The Natural Process Design, Inc. approach to self-repairing concrete “consists of embedding repair material in hollow fibers in the repair matrix, before it is subjected to damage. Therefore, when cracking occurs, this repair material is released from inside the fibers and enters the matrix, where it penetrates into cracks and rebonds to the mother material of the structure being repaired. The cracking and damage, associated with the low tensile strain capacity, triggers the release of the repair material. This is important because in this way, the material acts in an extensible manner. Further, it does crack and show ductile behavior, but the instant repair of cracks and damage assures that deterioration does not accompany this ‘crack then repair’ behavior. Thus, we repair the problem, where it occurs, and just in time, automatically, without manual intervention. This technique performs better because the adhesive is flexible itself and keeps on releasing with each brittle failure, i.e. crack. The ability to fill in for dimensional gaps has been shown to work with self-repairing adhesives that grow larger in volume. Even with internally released stiff adhesives, self-repaired matrices are less brittle, more ductile, and yet stronger in tension than controls without adhesives.” This technique has been used in bridges. Text is from Summary of Self-repairing Durable Concrete
The usual approaches for repair of structural concrete are: polymer injection, prestressing, geomembranes, and polymer wraps. These techniques seek a ductile, less brittle failure. Concrete is a brittle material, and concrete structures are dimensionally unstable because of movement. Consequently, the usual repairs do not hold. All of them are based on addition of a repair material to concrete from the outside in. Natural Process Design, Inc. adds the materials from inside the concrete to repair.Self-healing solves the quality assurance problem and reduces life cycle costs. The extended life reduces the number of replacements, and thus the future costs. This new family of self-repairing materials is less expensive overall because the repair material is built in and available, wherever and whenever it is needed. Therefore, over-designing for damage protection is eliminated. The life cycle cost (which is usually much more than first costs of construction) will yield the most dramatic savings.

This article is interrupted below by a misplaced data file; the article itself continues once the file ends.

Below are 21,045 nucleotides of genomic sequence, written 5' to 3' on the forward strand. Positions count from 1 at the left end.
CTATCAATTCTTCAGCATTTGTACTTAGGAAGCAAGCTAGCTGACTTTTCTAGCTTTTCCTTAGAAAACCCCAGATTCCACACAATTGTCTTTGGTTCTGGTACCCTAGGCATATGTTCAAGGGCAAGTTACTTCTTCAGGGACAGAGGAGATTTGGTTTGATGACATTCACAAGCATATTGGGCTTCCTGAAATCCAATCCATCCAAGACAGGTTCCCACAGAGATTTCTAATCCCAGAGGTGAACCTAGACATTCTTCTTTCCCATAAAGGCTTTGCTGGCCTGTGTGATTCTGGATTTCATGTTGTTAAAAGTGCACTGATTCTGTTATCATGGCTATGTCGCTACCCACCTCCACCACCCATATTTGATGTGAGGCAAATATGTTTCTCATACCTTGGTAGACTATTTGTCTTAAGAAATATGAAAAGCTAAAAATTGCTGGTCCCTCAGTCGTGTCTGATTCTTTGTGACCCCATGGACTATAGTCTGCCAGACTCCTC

Nature often builds with materials that can self-repair–skin, insect exoskeletons, abalone shells, bones, starfish arms. Repair doesn’t occur from outside the organism, but from within. Carolyn Dry from Natural Process Design, Inc. has applied this idea to create self-repairing concrete.
Concrete is inexpensive relative to other construction materials, however, damage can greatly reduce its life cycle. Internal damage is common in concrete. Repair of this type of damage is crucial in preventing failures that can progress to ultimate catastrophic failures. However, it is hard to detect micro scale cracks unless they have developed to macroscopic scale flaws. Nondestructive evaluation techniques have limited ability to detect these microcracks. Also, the damage repaired in the field by hand does not restore the original strength of the material.Edit Summary